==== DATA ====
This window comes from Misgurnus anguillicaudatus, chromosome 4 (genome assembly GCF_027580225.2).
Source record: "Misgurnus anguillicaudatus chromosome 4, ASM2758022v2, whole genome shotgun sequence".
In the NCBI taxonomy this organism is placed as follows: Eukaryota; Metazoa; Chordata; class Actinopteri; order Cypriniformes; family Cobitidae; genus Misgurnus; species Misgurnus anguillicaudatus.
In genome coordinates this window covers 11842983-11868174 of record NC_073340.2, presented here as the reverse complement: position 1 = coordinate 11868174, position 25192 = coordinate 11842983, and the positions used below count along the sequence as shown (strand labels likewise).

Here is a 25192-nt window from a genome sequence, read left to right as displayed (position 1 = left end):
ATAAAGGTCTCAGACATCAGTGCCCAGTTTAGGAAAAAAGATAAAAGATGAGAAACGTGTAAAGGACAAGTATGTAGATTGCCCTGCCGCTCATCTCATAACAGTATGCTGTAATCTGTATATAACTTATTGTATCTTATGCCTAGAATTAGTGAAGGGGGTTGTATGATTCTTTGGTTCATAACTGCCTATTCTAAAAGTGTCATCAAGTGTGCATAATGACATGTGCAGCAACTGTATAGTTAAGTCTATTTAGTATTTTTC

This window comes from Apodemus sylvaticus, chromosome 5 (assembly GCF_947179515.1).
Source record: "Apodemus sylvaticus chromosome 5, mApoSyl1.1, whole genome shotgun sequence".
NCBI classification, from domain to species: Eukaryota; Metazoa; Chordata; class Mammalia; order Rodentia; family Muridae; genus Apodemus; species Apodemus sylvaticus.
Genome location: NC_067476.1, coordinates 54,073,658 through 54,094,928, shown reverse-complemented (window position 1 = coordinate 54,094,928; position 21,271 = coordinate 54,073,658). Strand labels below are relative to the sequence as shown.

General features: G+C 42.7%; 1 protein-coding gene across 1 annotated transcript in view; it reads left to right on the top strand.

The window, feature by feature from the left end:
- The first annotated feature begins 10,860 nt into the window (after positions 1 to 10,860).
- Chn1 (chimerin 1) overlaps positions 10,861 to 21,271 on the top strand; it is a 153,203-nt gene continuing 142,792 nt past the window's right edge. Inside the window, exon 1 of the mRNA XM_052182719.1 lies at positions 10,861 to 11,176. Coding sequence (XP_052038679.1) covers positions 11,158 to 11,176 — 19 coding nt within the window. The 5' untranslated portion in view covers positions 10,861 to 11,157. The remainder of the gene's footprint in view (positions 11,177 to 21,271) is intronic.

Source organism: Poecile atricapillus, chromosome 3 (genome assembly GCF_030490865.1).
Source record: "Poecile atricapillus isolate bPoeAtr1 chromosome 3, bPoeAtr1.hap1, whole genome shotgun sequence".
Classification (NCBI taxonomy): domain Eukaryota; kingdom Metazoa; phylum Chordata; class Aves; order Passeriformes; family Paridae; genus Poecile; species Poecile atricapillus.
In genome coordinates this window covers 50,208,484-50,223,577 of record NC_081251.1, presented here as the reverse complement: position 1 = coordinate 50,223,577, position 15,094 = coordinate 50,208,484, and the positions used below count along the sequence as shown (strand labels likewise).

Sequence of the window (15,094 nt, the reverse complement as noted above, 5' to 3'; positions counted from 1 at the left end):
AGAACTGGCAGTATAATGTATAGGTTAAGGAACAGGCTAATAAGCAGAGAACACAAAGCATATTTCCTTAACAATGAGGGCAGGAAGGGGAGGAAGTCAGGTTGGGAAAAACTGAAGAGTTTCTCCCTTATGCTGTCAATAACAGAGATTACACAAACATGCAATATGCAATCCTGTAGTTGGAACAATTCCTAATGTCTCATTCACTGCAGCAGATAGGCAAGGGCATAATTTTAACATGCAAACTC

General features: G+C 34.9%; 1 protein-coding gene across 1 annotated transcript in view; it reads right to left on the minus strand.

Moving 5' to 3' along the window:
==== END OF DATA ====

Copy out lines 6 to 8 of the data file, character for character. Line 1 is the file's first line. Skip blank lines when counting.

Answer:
ATAAAGGTCTCAGACATCAGTGCCCAGTTTAGGAAAAAAGATAAAAGATGAGAAACGTGTAAAGGACAAGTATGTAGATTGCCCTGCCGCTCATCTCATAACAGTATGCTGTAATCTGTATATAACTTATTGTATCTTATGCCTAGAATTAGTGAAGGGGGTTGTATGATTCTTTGGTTCATAACTGCCTATTCTAAAAGTGTCATCAAGTGTGCATAATGACATGTGCAGCAACTGTATAGTTAAGTCTATTTAGTATTTTTC

This window comes from Apodemus sylvaticus, chromosome 5 (assembly GCF_947179515.1).
Source record: "Apodemus sylvaticus chromosome 5, mApoSyl1.1, whole genome shotgun sequence".